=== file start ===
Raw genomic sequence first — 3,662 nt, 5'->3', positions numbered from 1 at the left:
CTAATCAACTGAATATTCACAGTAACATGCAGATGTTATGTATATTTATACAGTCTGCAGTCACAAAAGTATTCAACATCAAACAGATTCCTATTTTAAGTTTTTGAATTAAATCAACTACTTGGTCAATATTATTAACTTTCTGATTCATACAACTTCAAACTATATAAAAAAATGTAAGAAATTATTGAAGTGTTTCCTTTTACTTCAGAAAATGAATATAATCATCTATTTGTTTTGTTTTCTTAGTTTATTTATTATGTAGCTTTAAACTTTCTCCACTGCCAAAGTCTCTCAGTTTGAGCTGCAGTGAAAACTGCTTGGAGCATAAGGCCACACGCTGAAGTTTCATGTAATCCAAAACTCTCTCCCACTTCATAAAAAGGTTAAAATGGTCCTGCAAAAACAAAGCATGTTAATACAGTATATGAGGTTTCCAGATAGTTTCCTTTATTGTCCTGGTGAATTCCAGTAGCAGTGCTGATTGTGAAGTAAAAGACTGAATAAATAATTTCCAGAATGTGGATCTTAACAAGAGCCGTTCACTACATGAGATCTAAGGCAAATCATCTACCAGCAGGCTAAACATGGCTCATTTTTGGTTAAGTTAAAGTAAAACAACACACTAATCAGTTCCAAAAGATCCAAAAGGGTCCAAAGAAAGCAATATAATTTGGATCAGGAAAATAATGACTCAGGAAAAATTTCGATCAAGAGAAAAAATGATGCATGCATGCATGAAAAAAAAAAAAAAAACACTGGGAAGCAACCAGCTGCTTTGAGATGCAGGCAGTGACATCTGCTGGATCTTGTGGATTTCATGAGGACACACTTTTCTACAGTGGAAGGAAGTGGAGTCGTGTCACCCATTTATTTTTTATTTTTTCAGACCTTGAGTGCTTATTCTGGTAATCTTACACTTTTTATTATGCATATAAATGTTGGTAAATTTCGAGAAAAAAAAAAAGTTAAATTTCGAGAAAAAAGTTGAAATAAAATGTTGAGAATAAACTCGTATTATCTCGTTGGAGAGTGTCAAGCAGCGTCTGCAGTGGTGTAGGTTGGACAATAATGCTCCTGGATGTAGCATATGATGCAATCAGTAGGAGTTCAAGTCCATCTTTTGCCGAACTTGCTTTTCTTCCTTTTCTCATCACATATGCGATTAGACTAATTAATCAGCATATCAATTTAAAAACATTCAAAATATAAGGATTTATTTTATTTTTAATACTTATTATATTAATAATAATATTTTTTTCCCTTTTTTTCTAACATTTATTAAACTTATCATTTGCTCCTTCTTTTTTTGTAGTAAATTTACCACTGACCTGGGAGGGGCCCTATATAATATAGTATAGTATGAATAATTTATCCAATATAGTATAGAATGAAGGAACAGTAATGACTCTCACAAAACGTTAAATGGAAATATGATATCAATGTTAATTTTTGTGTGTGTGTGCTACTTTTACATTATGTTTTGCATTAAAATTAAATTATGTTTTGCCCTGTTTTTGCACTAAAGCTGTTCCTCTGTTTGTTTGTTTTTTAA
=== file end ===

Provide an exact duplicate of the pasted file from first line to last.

Raw genomic sequence first — 3,662 nt, 5'->3', positions numbered from 1 at the left:
CTAATCAACTGAATATTCACAGTAACATGCAGATGTTATGTATATTTATACAGTCTGCAGTCACAAAAGTATTCAACATCAAACAGATTCCTATTTTAAGTTTTTGAATTAAATCAACTACTTGGTCAATATTATTAACTTTCTGATTCATACAACTTCAAACTATATAAAAAAATGTAAGAAATTATTGAAGTGTTTCCTTTTACTTCAGAAAATGAATATAATCATCTATTTGTTTTGTTTTCTTAGTTTATTTATTATGTAGCTTTAAACTTTCTCCACTGCCAAAGTCTCTCAGTTTGAGCTGCAGTGAAAACTGCTTGGAGCATAAGGCCACACGCTGAAGTTTCATGTAATCCAAAACTCTCTCCCACTTCATAAAAAGGTTAAAATGGTCCTGCAAAAACAAAGCATGTTAATACAGTATATGAGGTTTCCAGATAGTTTCCTTTATTGTCCTGGTGAATTCCAGTAGCAGTGCTGATTGTGAAGTAAAAGACTGAATAAATAATTTCCAGAATGTGGATCTTAACAAGAGCCGTTCACTACATGAGATCTAAGGCAAATCATCTACCAGCAGGCTAAACATGGCTCATTTTTGGTTAAGTTAAAGTAAAACAACACACTAATCAGTTCCAAAAGATCCAAAAGGGTCCAAAGAAAGCAATATAATTTGGATCAGGAAAATAATGACTCAGGAAAAATTTCGATCAAGAGAAAAAATGATGCATGCATGCATGAAAAAAAAAAAAAAAACACTGGGAAGCAACCAGCTGCTTTGAGATGCAGGCAGTGACATCTGCTGGATCTTGTGGATTTCATGAGGACACACTTTTCTACAGTGGAAGGAAGTGGAGTCGTGTCACCCATTTATTTTTTATTTTTTCAGACCTTGAGTGCTTATTCTGGTAATCTTACACTTTTTATTATGCATATAAATGTTGGTAAATTTCGAGAAAAAAAAAAAGTTAAATTTCGAGAAAAAAGTTGAAATAAAATGTTGAGAATAAACTCGTATTATCTCGTTGGAGAGTGTCAAGCAGCGTCTGCAGTGGTGTAGGTTGGACAATAATGCTCCTGGATGTAGCATATGATGCAATCAGTAGGAGTTCAAGTCCATCTTTTGCCGAACTTGCTTTTCTTCCTTTTCTCATCACATATGCGATTAGACTAATTAATCAGCATATCAATTTAAAAACATTCAAAATATAAGGATTTATTTTATTTTTAATACTTATTATATTAATAATAATATTTTTTTCCCTTTTTTTCTAACATTTATTAAACTTATCATTTGCTCCTTCTTTTTTTGTAGTAAATTTACCACTGACCTGGGAGGGGCCCTATATAATATAGTATAGTATGAATAATTTATCCAATATAGTATAGAATGAAGGAACAGTAATGACTCTCACAAAACGTTAAATGGAAATATGATATCAATGTTAATTTTTGTGTGTGTGTGCTACTTTTACATTATGTTTTGCATTAAAATTAAATTATGTTTTGCCCTGTTTTTGCACTAAAGCTGTTCCTCTGTTTGTTTGTTTTTTAA